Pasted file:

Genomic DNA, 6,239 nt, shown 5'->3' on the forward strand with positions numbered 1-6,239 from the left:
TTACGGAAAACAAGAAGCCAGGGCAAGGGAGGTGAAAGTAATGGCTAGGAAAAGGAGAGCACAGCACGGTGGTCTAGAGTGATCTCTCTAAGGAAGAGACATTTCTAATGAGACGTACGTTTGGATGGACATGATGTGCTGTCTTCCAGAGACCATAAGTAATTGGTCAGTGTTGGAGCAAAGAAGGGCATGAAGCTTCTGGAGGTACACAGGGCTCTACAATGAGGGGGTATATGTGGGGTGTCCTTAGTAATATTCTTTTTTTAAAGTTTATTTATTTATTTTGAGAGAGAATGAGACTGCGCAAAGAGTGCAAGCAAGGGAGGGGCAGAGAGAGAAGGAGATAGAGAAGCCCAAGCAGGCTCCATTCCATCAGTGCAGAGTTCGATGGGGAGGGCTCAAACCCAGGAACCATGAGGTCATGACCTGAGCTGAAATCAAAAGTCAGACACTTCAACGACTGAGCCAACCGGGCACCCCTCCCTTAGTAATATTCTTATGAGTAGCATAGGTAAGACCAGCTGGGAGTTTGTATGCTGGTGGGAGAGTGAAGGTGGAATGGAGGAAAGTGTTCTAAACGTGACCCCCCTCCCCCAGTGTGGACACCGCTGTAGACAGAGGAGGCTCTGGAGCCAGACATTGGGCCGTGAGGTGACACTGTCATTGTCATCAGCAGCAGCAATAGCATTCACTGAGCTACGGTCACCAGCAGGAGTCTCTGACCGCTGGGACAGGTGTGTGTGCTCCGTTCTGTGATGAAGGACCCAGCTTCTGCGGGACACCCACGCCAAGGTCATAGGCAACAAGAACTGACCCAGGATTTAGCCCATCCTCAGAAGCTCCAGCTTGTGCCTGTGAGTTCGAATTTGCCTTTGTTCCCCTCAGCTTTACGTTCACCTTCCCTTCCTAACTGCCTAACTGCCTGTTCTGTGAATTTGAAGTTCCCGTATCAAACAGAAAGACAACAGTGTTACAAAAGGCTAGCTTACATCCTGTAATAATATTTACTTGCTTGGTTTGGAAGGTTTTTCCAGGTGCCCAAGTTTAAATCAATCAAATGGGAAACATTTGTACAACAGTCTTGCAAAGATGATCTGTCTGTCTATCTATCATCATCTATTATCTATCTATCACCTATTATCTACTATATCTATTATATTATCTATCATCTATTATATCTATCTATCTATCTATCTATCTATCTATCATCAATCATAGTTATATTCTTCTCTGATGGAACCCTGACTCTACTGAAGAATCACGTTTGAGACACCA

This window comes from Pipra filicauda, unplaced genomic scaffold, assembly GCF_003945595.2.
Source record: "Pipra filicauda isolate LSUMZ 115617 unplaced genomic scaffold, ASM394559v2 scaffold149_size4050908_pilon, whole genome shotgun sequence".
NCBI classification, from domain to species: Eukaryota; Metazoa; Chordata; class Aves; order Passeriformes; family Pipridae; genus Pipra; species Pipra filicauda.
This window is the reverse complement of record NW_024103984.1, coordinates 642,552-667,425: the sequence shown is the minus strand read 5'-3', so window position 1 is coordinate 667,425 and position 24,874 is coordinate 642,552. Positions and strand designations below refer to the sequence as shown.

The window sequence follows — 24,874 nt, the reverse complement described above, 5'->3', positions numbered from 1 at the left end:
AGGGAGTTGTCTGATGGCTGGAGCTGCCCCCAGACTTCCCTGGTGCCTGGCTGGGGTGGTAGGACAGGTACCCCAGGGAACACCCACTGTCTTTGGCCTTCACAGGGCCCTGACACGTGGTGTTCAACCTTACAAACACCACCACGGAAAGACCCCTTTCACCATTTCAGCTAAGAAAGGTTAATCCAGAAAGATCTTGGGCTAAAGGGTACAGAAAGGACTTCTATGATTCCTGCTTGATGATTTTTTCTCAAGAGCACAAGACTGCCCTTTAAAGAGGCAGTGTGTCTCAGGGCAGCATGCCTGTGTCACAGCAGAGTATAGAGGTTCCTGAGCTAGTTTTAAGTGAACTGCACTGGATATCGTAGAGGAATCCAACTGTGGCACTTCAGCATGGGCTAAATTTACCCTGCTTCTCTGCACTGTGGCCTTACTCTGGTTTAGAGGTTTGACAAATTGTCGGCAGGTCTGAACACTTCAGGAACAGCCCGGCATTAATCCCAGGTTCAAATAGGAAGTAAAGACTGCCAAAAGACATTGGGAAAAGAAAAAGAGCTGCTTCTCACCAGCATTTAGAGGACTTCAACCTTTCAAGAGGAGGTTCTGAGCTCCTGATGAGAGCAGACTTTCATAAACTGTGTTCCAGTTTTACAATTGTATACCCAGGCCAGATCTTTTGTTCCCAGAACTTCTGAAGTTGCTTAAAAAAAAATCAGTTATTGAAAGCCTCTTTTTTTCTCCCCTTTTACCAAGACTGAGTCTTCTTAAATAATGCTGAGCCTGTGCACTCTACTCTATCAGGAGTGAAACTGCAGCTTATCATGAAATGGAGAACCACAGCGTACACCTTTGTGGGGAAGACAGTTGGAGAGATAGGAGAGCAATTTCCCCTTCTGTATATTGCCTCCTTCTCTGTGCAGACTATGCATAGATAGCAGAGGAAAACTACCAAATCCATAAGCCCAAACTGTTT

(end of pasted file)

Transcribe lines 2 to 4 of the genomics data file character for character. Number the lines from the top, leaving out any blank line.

TTACGGAAAACAAGAAGCCAGGGCAAGGGAGGTGAAAGTAATGGCTAGGAAAAGGAGAGCACAGCACGGTGGTCTAGAGTGATCTCTCTAAGGAAGAGACATTTCTAATGAGACGTACGTTTGGATGGACATGATGTGCTGTCTTCCAGAGACCATAAGTAATTGGTCAGTGTTGGAGCAAAGAAGGGCATGAAGCTTCTGGAGGTACACAGGGCTCTACAATGAGGGGGTATATGTGGGGTGTCCTTAGTAATATTCTTTTTTTAAAGTTTATTTATTTATTTTGAGAGAGAATGAGACTGCGCAAAGAGTGCAAGCAAGGGAGGGGCAGAGAGAGAAGGAGATAGAGAAGCCCAAGCAGGCTCCATTCCATCAGTGCAGAGTTCGATGGGGAGGGCTCAAACCCAGGAACCATGAGGTCATGACCTGAGCTGAAATCAAAAGTCAGACACTTCAACGACTGAGCCAACCGGGCACCCCTCCCTTAGTAATATTCTTATGAGTAGCATAGGTAAGACCAGCTGGGAGTTTGTATGCTGGTGGGAGAGTGAAGGTGGAATGGAGGAAAGTGTTCTAAACGTGACCCCCCTCCCCCAGTGTGGACACCGCTGTAGACAGAGGAGGCTCTGGAGCCAGACATTGGGCCGTGAGGTGACACTGTCATTGTCATCAGCAGCAGCAATAGCATTCACTGAGCTACGGTCACCAGCAGGAGTCTCTGACCGCTGGGACAGGTGTGTGTGCTCCGTTCTGTGATGAAGGACCCAGCTTCTGCGGGACACCCACGCCAAGGTCATAGGCAACAAGAACTGACCCAGGATTTAGCCCATCCTCAGAAGCTCCAGCTTGTGCCTGTGAGTTCGAATTTGCCTTTGTTCCCCTCAGCTTTACGTTCACCTTCCCTTCCTAACTGCCTAACTGCCTGTTCTGTGAATTTGAAGTTCCCGTATCAAACAGAAAGACAACAGTGTTACAAAAGGCTAGCTTACATCCTGTAATAATATTTACTTGCTTGGTTTGGAAGGTTTTTCCAGGTGCCCAAGTTTAAATCAATCAAATGGGAAACATTTGTACAACAGTCTTGCAAAGATGATCTGTCTGTCTATCTATCATCATCTATTATCTATCTATCACCTATTATCTACTATATCTATTATATTATCTATCATCTATTATATCTATCTATCTATCTATCTATCTATCTATCATCAATCATAGTTATATTCTTCTCTGATGGAACCCTGACTCTACTGAAGAATCACGTTTGAGACACCA

This window comes from Pipra filicauda, unplaced genomic scaffold, assembly GCF_003945595.2.
Source record: "Pipra filicauda isolate LSUMZ 115617 unplaced genomic scaffold, ASM394559v2 scaffold149_size4050908_pilon, whole genome shotgun sequence".